Search Results

You are looking at 1 - 10 of 25 items for

  • Author: Thelma Horn x
Clear All Modify Search
Restricted access

Thelma S. Horn

Developmentally based theories in the social-psychology field emphasize the important role that significant adults play in relation to children’s psychosocial health and well-being. In particular, these theories suggest that the responses adults provide to children in reaction to their performance attempts may affect the children’s own perceptions and evaluations of their competencies, as well as their overall self-worth. In the youth sport setting, coaches may be the main providers of performance-related feedback. The purpose of this paper was to use current research and theory to identify and discuss 4 dimensions of coaches’ feedback that are relevant to the growth and development of young athletes: content, delivery, degree of growth orientation, and extent of stereotyping. The paper ends with recommendations for future research on the topic, with emphasis on examining developmental transitions and why coaches give feedback in particular ways.

Restricted access

Thelma S. Horn

One of the primary dilemmas surrounding the topic of early sport specialization is whether the practice develops talent or creates long-term psychological problems. The purpose of this paper is to discuss this issue using psychosocial and developmental frameworks. This review begins with an overview of several developmentallybased constructs (e.g., biological maturation, perceived competence, body image, self-identity, motivational orientation) that are relevant to the sport domain. These developmental progressions are then used to address some potential implications for children who begin intensive training and competition at an early age. Next, some socioenvironmental factors are explored, with specific links made to the early sport specialization process. Finally, the paper ends with four recommendations for future research on the topic.

Restricted access

Thelma Sternberg Horn

Researchers investigating expectancy effects in academic as well as motor skills contexts have consistently found differences in instructors' behavior towards high-and low-expectancy children. However, certain methodological problems which have recently been identified may limit the interpretation of such differential behaviors as evidence of instructor bias. The present study was conducted to examine expectancy effects in the athletic setting by directly testing three of these methodological issues. The instructional behaviors of five junior high softball coaches were recorded separately for practice and game situations using the Coaching Behavior Assessment System. Multivariate statistical analyses of coaching behaviors revealed that low-expectancy athletes received more praise for success and more general and corrective instruction in game situations than did high-expectancy athletes. Although these results demonstrate the existence of differential patterns of coaching behavior, the direction of the obtained differences does not support the predictions implicit in the self-fulfilling prophecy model. In addition, results indicated that the methodological issues under consideration do influence the accuracy with which coaching behavior is assessed and interpreted.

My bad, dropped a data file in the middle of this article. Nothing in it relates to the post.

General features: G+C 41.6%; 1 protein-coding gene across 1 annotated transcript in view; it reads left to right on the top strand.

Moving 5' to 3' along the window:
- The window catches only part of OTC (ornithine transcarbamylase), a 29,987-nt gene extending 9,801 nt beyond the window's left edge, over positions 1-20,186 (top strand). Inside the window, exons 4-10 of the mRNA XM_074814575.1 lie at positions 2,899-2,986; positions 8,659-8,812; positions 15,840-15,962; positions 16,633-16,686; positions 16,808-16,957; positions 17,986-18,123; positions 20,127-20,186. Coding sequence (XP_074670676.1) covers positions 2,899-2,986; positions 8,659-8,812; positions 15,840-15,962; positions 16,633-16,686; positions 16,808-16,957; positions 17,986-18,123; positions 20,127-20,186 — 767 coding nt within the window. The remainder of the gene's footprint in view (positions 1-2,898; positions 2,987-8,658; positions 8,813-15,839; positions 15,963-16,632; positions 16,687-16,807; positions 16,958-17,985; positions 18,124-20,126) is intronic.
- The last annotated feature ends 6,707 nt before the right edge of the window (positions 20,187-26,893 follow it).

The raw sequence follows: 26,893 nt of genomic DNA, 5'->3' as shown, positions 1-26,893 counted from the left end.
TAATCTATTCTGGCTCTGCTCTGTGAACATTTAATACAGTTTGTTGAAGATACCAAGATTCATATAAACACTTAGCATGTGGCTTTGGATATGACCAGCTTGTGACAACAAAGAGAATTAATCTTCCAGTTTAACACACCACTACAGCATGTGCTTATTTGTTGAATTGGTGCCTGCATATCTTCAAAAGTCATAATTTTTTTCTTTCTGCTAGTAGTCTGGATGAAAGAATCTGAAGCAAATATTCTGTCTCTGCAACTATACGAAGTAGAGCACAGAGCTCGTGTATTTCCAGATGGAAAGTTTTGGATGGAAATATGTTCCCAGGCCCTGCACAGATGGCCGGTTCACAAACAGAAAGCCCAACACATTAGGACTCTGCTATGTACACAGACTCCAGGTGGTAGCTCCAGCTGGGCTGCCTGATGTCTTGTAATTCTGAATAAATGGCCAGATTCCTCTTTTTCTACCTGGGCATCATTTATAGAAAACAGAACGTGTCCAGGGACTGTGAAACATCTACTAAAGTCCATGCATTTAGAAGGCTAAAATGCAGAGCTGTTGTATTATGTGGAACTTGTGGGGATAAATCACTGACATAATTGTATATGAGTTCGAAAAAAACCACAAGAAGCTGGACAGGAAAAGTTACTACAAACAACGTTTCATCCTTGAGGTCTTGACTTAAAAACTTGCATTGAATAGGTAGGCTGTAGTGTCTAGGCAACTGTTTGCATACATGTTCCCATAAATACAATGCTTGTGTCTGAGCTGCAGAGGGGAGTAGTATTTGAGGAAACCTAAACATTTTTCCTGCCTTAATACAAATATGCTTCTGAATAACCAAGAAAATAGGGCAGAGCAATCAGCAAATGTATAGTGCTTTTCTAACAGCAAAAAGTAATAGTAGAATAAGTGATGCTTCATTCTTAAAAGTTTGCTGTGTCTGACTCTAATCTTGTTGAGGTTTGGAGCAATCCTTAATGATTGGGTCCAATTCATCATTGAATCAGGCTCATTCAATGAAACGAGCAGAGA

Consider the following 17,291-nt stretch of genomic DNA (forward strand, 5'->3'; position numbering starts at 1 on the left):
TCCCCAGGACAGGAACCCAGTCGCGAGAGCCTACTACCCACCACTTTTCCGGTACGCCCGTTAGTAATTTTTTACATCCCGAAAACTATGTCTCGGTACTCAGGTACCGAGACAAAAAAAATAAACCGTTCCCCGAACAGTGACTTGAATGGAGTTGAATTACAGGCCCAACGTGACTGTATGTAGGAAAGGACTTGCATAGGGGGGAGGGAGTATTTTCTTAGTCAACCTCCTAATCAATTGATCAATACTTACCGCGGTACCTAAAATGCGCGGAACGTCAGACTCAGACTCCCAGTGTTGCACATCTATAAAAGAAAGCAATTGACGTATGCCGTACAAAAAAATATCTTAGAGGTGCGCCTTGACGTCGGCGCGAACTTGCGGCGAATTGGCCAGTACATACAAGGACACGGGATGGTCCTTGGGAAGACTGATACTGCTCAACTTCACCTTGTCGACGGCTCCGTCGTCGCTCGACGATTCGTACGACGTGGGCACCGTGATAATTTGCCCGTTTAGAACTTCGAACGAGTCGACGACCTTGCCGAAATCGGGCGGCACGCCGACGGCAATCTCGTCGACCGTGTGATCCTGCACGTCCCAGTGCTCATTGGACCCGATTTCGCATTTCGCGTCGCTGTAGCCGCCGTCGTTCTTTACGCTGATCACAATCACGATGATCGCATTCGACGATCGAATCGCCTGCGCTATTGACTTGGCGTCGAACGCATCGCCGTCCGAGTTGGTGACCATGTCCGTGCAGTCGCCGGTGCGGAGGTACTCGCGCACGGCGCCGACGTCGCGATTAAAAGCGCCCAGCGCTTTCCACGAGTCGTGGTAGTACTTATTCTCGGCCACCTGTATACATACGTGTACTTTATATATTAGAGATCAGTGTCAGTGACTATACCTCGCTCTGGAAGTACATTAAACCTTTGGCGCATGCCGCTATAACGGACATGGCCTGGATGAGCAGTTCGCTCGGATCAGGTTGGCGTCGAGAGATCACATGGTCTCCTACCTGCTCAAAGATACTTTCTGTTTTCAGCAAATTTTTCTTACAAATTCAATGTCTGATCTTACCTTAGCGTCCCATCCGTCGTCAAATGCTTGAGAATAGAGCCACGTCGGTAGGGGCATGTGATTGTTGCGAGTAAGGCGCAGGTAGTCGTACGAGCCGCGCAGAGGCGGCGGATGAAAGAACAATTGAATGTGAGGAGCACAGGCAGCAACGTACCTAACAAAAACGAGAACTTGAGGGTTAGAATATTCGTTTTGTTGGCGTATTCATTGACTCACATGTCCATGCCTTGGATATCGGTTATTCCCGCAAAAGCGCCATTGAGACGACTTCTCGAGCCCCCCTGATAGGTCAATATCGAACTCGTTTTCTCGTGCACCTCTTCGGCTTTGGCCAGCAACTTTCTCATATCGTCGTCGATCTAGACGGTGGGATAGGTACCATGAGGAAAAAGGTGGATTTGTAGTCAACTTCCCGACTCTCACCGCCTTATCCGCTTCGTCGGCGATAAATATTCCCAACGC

Restricted access

Thelma S. Horn

Perceptions of physical competence and intrinsic joy have been identified as 2 of the primary correlates and even predictors of physical activity and sedentary behavior for individuals of all ages. Developmental theories of competence motivation suggest that such self-perceptions may have their origins in the early childhood years and are formed on the basis of a whole range of social and environmental factors. However, it is likely that the primary influence during this early time period may be the attitudes, values, beliefs, and behaviors of significant adults with whom the child interacts. This paper identifies and discusses 3 ways in which important adults can exert an influence on young children’s perceptions of competence and intrinsic joy and, correspondingly, on their levels of physical activity and sedentary behavior. The paper ends with some recommendations for future research.

Restricted access

Eric M. Martin and Thelma S. Horn

This study examined whether adolescent athletes’ levels of sport burnout would be predicted by their level and type of both passion and athletic identity. Female high-school-aged athletes (N = 186) completed a series of questionnaires to measure study variables. The results of three hierarchical multiple regression analyses revealed that athletes’ levels of harmonious passion served as negative predictors for all three dimensions of burnout, while obsessive passion positively predicted scores only on the exhaustion subscale. In addition, the subdimensions of athletic identity contributed a unique amount to the prediction of some aspects of burnout. These results indicate that both passion and athletic identity are important correlates or predictors of burnout levels, with harmonious passion offering the most protective effects.

Restricted access